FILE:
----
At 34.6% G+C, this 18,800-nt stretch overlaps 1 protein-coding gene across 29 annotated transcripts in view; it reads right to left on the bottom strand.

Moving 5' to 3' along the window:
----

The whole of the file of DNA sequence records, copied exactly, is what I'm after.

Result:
At 34.6% G+C, this 18,800-nt stretch overlaps 1 protein-coding gene across 29 annotated transcripts in view; it reads right to left on the bottom strand.

Moving 5' to 3' along the window: